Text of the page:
Cooper '07 to Study at Harvard Lawby Howard Hewitt • August 6, 2010 Share:
Joe Cooper ’07 spent two years after Wabash in the Teach for America Program. Last year he started law school at Boston University. But this fall he’ll resume his pursuit of a law degree at Harvard Law School.
Cooper, a Wabash English major and Independent, will be the first Wabash man to study at Harvard Law in recent memory, according to Pre-Law Advisor Scott Himsel.
“At Wabash, Joe developed the most important skill of a liberally educated person – asking great questions,” Himsel said. “Indeed, Joe was one of the most inquisitive students I’ve had. There is no better way to prepare for the study of law than learning how to ask good questions in a liberal arts setting.
“Joe’s success should inspire his fellow Wabash men to continue to aim high and to work hard.”
Cooper has had a busy summer working and getting ready for the transition to the nation’s most prestigious law program. He answered some questions via email to share with the Wabash community.
Wabash: What graduate programs did you consider before landing at Harvard?
Cooper: I am actually transferring from Boston University School of Law. I came to Boston from Memphis, TN, because Boston offered great law schools for me, as well as great schools of public health for my girlfriend Christine, another Teach For America alum and a native of Worcester, MA.
The decision to transfer was difficult. I performed very well in my first year at B.U., finishing first in my class. I developed strong and lasting relationships at B.U., especially with career services staff and professors. However, I knew that an education from "across the river" would open doors in my career that otherwise would either be hard for me to open or closed to me altogether. (Harvard sits across the Charles River from B.U.). I could not pass up the opportunity to learn from the greatest legal minds in the world and study with future leaders in law, government, and politics. B.U. is a great school with a great reputation, but Harvard is arguably the leading legal institution in the world, and I'm humbled that I have the opportunity to take advantage of the opportunity.
Wabash: What was your Teach for America experience like?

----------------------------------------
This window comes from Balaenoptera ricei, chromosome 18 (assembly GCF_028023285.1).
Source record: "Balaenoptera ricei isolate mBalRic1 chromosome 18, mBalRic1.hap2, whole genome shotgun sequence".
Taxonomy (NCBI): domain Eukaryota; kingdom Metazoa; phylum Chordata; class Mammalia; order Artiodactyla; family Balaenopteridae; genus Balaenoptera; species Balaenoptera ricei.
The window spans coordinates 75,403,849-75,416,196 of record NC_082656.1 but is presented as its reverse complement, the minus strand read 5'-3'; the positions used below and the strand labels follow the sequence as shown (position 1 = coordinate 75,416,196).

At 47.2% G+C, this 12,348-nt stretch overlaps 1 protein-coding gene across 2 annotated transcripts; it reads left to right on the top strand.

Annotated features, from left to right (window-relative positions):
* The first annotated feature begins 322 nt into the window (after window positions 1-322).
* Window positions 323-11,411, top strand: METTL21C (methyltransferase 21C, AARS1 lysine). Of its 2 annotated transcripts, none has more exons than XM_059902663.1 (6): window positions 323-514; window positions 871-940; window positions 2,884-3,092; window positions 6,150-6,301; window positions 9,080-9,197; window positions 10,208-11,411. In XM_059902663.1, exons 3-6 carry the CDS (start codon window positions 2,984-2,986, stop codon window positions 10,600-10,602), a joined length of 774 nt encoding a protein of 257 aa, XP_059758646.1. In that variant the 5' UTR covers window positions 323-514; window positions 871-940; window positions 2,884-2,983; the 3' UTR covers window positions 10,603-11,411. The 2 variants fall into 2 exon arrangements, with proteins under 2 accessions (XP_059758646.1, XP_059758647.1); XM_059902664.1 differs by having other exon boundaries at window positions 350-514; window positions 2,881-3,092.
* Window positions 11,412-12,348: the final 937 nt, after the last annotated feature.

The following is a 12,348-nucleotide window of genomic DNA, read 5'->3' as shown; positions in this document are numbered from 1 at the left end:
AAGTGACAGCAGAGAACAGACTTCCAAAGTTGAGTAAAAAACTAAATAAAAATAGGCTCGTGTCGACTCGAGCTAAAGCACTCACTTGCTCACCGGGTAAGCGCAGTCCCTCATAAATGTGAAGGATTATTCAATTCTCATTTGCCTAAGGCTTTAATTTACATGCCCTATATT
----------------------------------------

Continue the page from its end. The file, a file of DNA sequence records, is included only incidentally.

Cooper: I taught for two years in Memphis, at a middle school as a member of the founding faculty at a new charter school, Power Center Academy. I still maintain close relationships with the school's administration, faculty, and students, who were and continue to be an inspiration to me. Teaching in an urban school system was a very challenging experience, but lesson-planning, grading, disciplining, and just generally being responsible for 120 adolescents helped me grow professionally and personally. It is hard to remember that you were in college only a year before, when you're reprimanding teenagers for sagging their pants or wearing their shirts untucked!
During law school, I've worked as a research assistant to my criminal law professor and as legal intern at the Massachusetts Department. of Elementary and Secondary Education, and participated in the Rappaport Fellowship in Law and Public Service. Each of these experiences has afforded me the opportunity to see the law from a unique angle. At DESE, I've helped legal staff promulgate regulations following Massachusetts' new Anti-Bullying law and assisted the administrative hearing officer in cases involving various educator misconduct claims.
Wabash: So now you’re going to Harvard, what does that mean to you?
Cooper: Gaining acceptance into Harvard Law School was a great moment for me. The opportunity to go to the alma mater of Supreme Court Justices and Presidents is both inspiring and humbling. While gaining acceptance has caused me to spend a lot of time preparing for the work that I lies ahead - the studying, learning my way around campus, and developing new relationships - I have also thought a lot about the path that has led me here. The other week, I was speaking with someone who spent their high school summers working for one of NYC's most prestigious law firms, delivering court filings, etc. I made the joke that, when I was in high school, I spent summers detassling corn and mopping floors in a tool and die shop. My new friend had never heard of 'detassling corn,' but he got the point, and we had a good laugh.
I guess one morale of that story is that I definitely won't take this opportunity for granted. At the same time, I am confident that I'm prepared to meet the demands of a Harvard education. It may seem convenient to say this now, but I truly believe that my classroom experiences at Wabash easily matched the caliber of discourse in my first-year law school classes. In particular, both the teaching and the student involvement in my Constitutional Law classes with Scott Himsel were practically indistinguishable from those I encountered in law school.
Ultimately, it's not simply a mission statement - Wabash really does teach its students to think critically. I guess what I'm trying to convey is just as Harvard Law School is perhaps a probable future for a high school student already working in a prestigious NYC law firm, Harvard is not a stretch from Wabash College.